Karen’s love and respect for the local artisans was returned. They respected her because she was honest and never tried to cheat them or talk them into a bad deal. She helped make famous the painted, wooden animal carvers of the area by being a source for the writers of a now well-known book. She honored the carvers and their wives and children who painted the animalitos. She treated Teotitlan’s rug makers well. These qualities differentiated her from Mexican shop keepers and wholesalers. Teotitecas, people from Teotitlan, always say they prefer American to Mexican buyers for that reason. They are respected for their art. As the in-between person, Karen presented folkart items at Salsa Picante to be bought at wholesale prices by gallery buyers from the US. Her own sensibility and taste led to new designs and products. She spent days going out to various villages checking on orders for folkart galleries in the United States.
|Weaving by Tito Mendoza and siblings..|
I met Karen through a mutual friend in spring 1990. A short, trim woman, she dressed colorfully, in various local traditional styles, almost always, in skirts and blouses, with plastic sandals. She had a jeans jacket and various rebozos for chilly times. Her short, wavy,brown hair and bright blue eyes gave the impression of a American woman in her mid 30’s. She had a fiesty personality and had once been a political radical living in Berkeley. Older than she appeared, her romantic interest was a twenty-five year old Zapotec weaver from Santo Tomas Jalieza. Jorge, the object of her obsession, appeared to be innocent of her desires. I noted his chino eyes and bright smile when she finally introduced us.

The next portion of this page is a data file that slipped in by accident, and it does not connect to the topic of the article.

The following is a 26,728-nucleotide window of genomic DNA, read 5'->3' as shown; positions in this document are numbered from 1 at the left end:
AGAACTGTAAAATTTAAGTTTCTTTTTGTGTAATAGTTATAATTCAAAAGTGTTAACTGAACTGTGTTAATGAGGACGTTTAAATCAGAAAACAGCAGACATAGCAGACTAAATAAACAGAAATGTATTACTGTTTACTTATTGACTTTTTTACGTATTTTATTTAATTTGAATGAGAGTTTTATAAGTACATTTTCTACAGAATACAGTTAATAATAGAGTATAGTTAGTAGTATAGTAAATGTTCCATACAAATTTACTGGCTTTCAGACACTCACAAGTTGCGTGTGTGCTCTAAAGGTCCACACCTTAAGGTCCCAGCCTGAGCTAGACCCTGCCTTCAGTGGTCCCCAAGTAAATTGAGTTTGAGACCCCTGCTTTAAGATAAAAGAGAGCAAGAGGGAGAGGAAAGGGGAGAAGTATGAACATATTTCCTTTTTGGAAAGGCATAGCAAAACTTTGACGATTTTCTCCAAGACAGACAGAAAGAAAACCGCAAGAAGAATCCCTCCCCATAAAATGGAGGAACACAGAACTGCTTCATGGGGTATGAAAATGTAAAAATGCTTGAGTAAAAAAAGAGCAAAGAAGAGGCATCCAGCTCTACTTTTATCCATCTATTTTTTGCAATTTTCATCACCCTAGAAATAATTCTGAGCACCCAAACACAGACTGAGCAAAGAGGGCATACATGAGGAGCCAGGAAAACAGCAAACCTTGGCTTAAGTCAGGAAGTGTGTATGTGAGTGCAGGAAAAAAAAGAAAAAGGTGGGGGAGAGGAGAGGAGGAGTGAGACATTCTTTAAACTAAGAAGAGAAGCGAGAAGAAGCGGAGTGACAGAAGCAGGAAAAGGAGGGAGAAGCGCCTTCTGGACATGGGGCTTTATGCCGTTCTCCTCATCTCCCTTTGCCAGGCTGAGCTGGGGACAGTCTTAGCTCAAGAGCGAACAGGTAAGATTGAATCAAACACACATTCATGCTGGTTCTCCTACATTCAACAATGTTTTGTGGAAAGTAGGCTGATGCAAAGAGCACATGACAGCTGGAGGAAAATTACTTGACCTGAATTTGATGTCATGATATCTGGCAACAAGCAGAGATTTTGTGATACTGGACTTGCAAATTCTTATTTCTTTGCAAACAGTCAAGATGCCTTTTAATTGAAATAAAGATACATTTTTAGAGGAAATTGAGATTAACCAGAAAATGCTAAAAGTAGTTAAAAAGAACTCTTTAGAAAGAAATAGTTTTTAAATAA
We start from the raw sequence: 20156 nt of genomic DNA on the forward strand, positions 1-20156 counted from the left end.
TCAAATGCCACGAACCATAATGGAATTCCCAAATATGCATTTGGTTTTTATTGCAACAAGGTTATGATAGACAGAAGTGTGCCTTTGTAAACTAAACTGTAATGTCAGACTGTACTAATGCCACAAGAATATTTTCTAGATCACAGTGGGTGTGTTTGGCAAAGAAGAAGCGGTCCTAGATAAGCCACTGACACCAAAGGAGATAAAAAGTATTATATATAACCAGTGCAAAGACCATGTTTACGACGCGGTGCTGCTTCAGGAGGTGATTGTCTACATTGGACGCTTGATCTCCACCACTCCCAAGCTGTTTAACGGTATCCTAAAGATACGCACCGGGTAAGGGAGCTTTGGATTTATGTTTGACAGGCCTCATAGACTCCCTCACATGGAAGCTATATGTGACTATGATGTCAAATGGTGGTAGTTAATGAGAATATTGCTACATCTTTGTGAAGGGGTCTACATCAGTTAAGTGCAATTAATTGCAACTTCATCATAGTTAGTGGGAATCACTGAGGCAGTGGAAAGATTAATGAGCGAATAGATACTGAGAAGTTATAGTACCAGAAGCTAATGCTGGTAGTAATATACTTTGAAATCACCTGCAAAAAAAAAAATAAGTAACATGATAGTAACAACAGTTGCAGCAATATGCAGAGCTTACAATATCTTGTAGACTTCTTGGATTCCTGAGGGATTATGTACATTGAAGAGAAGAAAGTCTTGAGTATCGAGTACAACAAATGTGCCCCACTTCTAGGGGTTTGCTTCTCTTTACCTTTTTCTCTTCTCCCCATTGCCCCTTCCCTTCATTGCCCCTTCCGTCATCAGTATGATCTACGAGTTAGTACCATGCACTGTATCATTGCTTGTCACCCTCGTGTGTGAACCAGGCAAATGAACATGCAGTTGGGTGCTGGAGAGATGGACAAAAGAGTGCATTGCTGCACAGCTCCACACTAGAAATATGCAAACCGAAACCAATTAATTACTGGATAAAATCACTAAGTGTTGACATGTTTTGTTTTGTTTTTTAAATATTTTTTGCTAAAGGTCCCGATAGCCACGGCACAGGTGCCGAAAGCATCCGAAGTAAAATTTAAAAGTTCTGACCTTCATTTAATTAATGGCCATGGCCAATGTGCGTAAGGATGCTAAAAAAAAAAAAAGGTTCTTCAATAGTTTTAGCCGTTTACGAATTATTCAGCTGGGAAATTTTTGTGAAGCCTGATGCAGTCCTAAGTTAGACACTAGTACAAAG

Karen was always on the go. Still, she had loved her little apartment in a garden setting in Colonia Xochimilco. She lived there with her three-colored, timid cat named Salsa for several years. About the time we met, Karen has just gotten all her things shipped down from Berkeley, her previous home in the US. This included her state of the art stereo system. She had furniture made in Oaxaca, and bought things like an antique baul (a Spanish-style trunk on legs usually given at weddings out in the villages.) Of course, she accumulated a wonderful, though small folkart collection in her tiny house. Unlike other retired ex-pats, Karen had little money and lived on what she earned in the folkart export business. She’d been in Oaxaca for a number of years. By the time I met her she’d distanced herself from most other Americans living in Oaxaca. She loved the people from the villages, often saying she wished she could live in one of the pueblos. She wanted to marry Jorge and have a baby. She’d be happy to live in Santo Tomas with his family since in Zapotec custom the bride lives with the groom’s family. Of course, she already counted his sisters as friends.